• Naftaly Frenkel, the Chief of Works, November 16, 1931 to the end of construction.[8]
  • Lazar Kogan, chief of the BBK Construction Directorate[8]
  • Yakov Davidovich Rappoport (ru:Раппопорт, Яков Давидович), deputy chief of the BBK Construction Directorate[8]
  • E.I. Senkevich (Э. И. Сенкевич), chief of WSBC, November 16, 1931-January 16, 1932, also assistant chief of the BBK Construction Directorate[8]

Genrikh Yagoda, Deputy Chairman of the OGPU, as well as Berman, Firin, Kogan, and Rappoport were awarded medals for the completion of the canal by the Politburo on July 15, 1933.[10]

Working conditions

The Soviets portrayed the project as evidence of the efficiency of the Gulag. Supposedly "reforging" "class enemies" (political prisoners) through "corrective labor", the working conditions at the BBK Camp were brutal, with the prisoners given only primitive hand tools to carry out the massive construction project.[11] The mortality was about 8.7%.[12] Still more became sick and disabled. The workforce was organized into brigades of 25-30 people, which, in turn, constituted phalanges of 250-300. There were norms for labor: eg. for digging by hand, the norm was 2.5 cubic metres (3.3 cu yd) of stone per day per brigade. These teams were pitted to compete against each other in surpassing the norms, and promises were made of shortened sentences, food and cash bonuses for those who would - however, the norms were impossible to fulfill, let alone surpass. After the construction, 12 000 prisoners were freed as a reward for their efforts. Meanwhile, about 12,000 workers died during the building process, according to the official records,[13] while Anne Applebaum's estimate is 25,000 deaths.[14]

The canal and Russian writers

A carefully prepared visit in August 1933 to the White Sea – Baltic Canal may have hidden the worst of the brutality from a group of 120 Russian writers and artists, the so-called Writers Brigade, including Maxim Gorky, Aleksey Nikolayevich Tolstoy, Viktor Shklovsky, and Mikhail Zoshchenko, who compiled a work in praise of the project, the 600-page Stalin White Sea–Baltic Canal (Russian: Беломорско-Балтийский канал имени Сталина), published at the end of 1934.[15] Shklovsky visited Belomorkanal on his own and did not travel there with the group organized by Gorky. Gorky himself did not travel with the Brigade but instead organized the trip. Gorky had previously visited the Solovetski Islands labor camp in 1929 and wrote about it in the Soviet journal Our Accomplishments.[16]

Additionally, it is doubtful that all of the writers involved in the project were unaware of the brutality or actual living conditions present in the camp. In fact, one of the contributors, Sergei Alymov, was a prisoner at the Belomor camp and was the editor for the camp newspaper Perekovka, ("Re-forging"). Similarly, Aleksandr Avdeenko's account of the trip to Belomor includes conversations between OGPU chief Semyon Firin and Prince Mirsky that reveal at least some of the writers were aware of the true nature of Belomor.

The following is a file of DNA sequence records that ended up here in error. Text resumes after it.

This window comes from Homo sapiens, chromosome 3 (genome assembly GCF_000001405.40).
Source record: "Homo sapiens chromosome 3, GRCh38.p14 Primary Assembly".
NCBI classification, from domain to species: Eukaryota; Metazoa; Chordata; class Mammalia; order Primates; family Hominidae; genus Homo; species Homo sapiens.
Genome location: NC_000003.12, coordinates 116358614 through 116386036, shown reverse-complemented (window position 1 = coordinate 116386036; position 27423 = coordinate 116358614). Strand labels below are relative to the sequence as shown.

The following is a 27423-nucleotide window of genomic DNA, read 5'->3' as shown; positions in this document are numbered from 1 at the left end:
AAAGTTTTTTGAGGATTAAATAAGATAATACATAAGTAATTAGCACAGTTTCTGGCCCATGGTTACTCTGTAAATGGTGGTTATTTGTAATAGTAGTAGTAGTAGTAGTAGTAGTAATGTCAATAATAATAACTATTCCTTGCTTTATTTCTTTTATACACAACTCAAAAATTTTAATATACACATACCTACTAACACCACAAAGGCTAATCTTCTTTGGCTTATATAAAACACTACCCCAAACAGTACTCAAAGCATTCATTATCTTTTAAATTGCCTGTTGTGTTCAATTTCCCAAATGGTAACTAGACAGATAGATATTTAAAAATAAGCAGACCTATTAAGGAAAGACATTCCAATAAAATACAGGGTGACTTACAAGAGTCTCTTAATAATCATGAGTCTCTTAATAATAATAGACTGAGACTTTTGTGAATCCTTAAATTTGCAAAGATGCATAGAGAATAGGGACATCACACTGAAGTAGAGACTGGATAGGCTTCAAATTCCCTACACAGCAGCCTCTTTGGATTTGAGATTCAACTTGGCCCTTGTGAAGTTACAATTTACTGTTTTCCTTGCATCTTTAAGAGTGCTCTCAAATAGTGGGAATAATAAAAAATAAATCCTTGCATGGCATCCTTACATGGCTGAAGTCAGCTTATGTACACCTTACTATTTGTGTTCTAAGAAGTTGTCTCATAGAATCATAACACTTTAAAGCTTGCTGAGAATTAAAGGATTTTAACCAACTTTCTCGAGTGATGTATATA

Canal use

The cargo tonnage peaked during 1985 with 7.3 million tonnes being transported along the canal.[17] Cargo quantities remained high during the following five years until 1990 and then declined. Early in the 21st century amounts began to rise gradually, but they remained low compared to the 1985 peak, just 283,400 tonnes in 2001 and 314,600 tonnes in 2002.

During the shipping season of 2007, the canal's cargo volume was at 400,000 tonnes. 2,500 passengers travelled along the canal as well.[17] The canal is operated by the agency known as the White Sea and Lake Onega Waterways and Shipping Administration (Беломорско-Онежское государственное бассейновое управление водных путей и судоходства), which is also responsible for shipping on Lake Onega and in the Belomorsk harbor area (but not throughout the actual White Sea). The canal, apparently, is a comparatively minor part of the agency's business, as in the same 2007, the agency's entire cargo volume was 4.6 million tonnes, and the passenger count, 155,000.[17]

According to the official statistics, the total of 193 million tons of cargo had been transported over the canal over the first 75 years of its operation (1933–2008).[17]

The canal makes it possible to ship heavy and bulky items from Russia's industrial centers to the White Sea, and then by sea-going vessels to Siberia's northern ports. For example, in the summer of 2007, a large piece of equipment for Rosneft's Siberian Vankor Oil Field was delivered by the Amur-1516 from Dzerzhinsk on the Oka River, via the Volga–Baltic Waterway and the White Sea Canal to Arkhangelsk, and then from there by the ocean-going SA-15 class Arctic cargo ship Kapitan Danilkin to Dudinka on the River Yenisei.[18] In 2011, heavy equipment for the Sayano-Shushenskaya Hydro Power Plant was shipped from Saint Petersburg via the canal, the Arctic seas, and the Yenisei River.[19]